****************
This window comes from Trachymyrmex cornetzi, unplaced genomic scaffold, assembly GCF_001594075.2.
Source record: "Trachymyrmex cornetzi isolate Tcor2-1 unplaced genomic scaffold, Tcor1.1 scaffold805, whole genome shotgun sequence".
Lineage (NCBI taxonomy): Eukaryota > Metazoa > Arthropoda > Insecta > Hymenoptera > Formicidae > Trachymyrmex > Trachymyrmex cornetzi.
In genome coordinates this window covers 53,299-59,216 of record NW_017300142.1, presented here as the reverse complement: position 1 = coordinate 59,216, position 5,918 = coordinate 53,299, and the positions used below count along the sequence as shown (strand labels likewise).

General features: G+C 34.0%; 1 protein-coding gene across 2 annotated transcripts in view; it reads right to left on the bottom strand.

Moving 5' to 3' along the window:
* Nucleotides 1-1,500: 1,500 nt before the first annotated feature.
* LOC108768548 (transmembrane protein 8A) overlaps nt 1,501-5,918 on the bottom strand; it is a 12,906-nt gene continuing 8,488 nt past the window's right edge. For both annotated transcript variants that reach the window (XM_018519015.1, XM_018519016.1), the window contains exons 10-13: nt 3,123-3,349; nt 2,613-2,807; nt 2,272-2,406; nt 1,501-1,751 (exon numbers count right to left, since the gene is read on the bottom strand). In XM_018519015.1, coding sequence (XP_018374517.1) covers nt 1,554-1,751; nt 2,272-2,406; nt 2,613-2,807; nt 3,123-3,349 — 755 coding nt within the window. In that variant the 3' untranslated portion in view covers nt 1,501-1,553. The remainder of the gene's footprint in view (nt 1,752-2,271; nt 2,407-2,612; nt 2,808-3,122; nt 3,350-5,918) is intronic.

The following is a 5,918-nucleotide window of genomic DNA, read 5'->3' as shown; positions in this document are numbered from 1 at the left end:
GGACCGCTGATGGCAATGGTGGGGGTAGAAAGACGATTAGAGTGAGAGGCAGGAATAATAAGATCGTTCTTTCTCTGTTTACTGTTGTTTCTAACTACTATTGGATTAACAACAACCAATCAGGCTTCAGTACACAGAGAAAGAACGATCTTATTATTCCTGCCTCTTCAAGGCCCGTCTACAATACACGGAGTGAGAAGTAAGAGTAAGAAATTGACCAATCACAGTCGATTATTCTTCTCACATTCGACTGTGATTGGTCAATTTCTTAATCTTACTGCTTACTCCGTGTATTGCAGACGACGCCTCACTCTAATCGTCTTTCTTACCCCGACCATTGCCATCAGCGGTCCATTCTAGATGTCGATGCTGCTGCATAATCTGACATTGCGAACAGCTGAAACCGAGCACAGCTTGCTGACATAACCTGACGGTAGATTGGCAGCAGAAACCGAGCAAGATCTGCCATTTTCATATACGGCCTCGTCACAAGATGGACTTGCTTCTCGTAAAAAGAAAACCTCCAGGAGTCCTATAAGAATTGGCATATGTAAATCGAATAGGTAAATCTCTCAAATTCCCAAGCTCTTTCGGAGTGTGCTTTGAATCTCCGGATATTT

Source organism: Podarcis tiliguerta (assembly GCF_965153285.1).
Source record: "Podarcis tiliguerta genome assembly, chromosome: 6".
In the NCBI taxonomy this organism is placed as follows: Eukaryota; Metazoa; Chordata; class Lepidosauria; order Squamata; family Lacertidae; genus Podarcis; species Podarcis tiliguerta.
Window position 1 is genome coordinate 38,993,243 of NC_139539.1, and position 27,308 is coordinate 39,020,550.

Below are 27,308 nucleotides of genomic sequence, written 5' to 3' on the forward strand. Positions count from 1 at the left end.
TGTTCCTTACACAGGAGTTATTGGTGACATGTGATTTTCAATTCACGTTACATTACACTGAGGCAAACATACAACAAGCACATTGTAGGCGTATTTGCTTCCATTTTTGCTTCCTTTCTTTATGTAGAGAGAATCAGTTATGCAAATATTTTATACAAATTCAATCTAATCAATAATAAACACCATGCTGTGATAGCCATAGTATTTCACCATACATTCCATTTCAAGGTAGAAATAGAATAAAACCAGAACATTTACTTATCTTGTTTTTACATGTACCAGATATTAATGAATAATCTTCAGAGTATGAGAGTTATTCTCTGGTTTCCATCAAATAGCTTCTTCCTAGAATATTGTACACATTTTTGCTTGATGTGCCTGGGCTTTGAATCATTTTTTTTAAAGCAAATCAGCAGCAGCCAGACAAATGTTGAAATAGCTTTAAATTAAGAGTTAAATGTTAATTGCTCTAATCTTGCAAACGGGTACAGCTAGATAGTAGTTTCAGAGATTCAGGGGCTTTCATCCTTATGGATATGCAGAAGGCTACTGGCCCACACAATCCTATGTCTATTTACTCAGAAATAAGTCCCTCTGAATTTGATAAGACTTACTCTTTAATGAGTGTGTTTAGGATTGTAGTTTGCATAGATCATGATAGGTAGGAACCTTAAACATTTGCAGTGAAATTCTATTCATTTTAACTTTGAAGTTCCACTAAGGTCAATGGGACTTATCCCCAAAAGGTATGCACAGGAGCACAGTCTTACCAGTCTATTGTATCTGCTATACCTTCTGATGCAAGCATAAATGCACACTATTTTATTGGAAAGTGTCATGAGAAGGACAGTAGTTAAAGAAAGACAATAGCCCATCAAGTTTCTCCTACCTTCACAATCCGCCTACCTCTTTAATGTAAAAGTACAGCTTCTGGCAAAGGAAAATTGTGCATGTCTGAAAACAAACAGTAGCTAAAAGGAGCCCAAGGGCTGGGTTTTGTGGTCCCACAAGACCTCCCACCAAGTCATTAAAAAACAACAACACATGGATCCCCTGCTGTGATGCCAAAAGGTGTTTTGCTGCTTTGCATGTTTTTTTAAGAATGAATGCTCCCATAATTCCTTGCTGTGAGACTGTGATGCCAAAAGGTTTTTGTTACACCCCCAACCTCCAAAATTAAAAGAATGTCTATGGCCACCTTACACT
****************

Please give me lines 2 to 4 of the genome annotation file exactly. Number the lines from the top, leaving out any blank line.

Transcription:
Source record: "Trachymyrmex cornetzi isolate Tcor2-1 unplaced genomic scaffold, Tcor1.1 scaffold805, whole genome shotgun sequence".
Lineage (NCBI taxonomy): Eukaryota > Metazoa > Arthropoda > Insecta > Hymenoptera > Formicidae > Trachymyrmex > Trachymyrmex cornetzi.
In genome coordinates this window covers 53,299-59,216 of record NW_017300142.1, presented here as the reverse complement: position 1 = coordinate 59,216, position 5,918 = coordinate 53,299, and the positions used below count along the sequence as shown (strand labels likewise).